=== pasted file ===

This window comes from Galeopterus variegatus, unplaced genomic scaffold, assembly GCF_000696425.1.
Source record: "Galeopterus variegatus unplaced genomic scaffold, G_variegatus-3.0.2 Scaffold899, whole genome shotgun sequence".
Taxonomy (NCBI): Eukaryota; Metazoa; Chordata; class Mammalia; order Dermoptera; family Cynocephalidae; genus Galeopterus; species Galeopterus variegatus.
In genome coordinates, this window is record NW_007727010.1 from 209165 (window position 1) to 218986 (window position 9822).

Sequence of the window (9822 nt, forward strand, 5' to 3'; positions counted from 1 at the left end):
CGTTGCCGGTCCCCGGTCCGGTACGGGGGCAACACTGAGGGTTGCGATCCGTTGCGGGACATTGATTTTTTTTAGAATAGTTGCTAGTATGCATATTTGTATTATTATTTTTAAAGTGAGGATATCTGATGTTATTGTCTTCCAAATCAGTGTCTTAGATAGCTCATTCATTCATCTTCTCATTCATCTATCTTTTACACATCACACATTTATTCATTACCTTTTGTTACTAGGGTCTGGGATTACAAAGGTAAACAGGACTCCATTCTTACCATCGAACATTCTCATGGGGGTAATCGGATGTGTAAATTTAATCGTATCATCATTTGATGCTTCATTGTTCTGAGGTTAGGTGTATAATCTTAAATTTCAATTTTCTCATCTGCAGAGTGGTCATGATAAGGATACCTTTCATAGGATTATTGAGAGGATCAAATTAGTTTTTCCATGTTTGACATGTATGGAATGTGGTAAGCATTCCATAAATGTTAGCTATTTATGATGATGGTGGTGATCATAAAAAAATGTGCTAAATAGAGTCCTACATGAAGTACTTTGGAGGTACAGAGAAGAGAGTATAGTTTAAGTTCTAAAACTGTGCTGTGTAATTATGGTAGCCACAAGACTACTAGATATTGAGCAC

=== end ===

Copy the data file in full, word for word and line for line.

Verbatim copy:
This window comes from Galeopterus variegatus, unplaced genomic scaffold, assembly GCF_000696425.1.
Source record: "Galeopterus variegatus unplaced genomic scaffold, G_variegatus-3.0.2 Scaffold899, whole genome shotgun sequence".
Taxonomy (NCBI): Eukaryota; Metazoa; Chordata; class Mammalia; order Dermoptera; family Cynocephalidae; genus Galeopterus; species Galeopterus variegatus.
In genome coordinates, this window is record NW_007727010.1 from 209165 (window position 1) to 218986 (window position 9822).

Sequence of the window (9822 nt, forward strand, 5' to 3'; positions counted from 1 at the left end):
CGTTGCCGGTCCCCGGTCCGGTACGGGGGCAACACTGAGGGTTGCGATCCGTTGCGGGACATTGATTTTTTTTAGAATAGTTGCTAGTATGCATATTTGTATTATTATTTTTAAAGTGAGGATATCTGATGTTATTGTCTTCCAAATCAGTGTCTTAGATAGCTCATTCATTCATCTTCTCATTCATCTATCTTTTACACATCACACATTTATTCATTACCTTTTGTTACTAGGGTCTGGGATTACAAAGGTAAACAGGACTCCATTCTTACCATCGAACATTCTCATGGGGGTAATCGGATGTGTAAATTTAATCGTATCATCATTTGATGCTTCATTGTTCTGAGGTTAGGTGTATAATCTTAAATTTCAATTTTCTCATCTGCAGAGTGGTCATGATAAGGATACCTTTCATAGGATTATTGAGAGGATCAAATTAGTTTTTCCATGTTTGACATGTATGGAATGTGGTAAGCATTCCATAAATGTTAGCTATTTATGATGATGGTGGTGATCATAAAAAAATGTGCTAAATAGAGTCCTACATGAAGTACTTTGGAGGTACAGAGAAGAGAGTATAGTTTAAGTTCTAAAACTGTGCTGTGTAATTATGGTAGCCACAAGACTACTAGATATTGAGCAC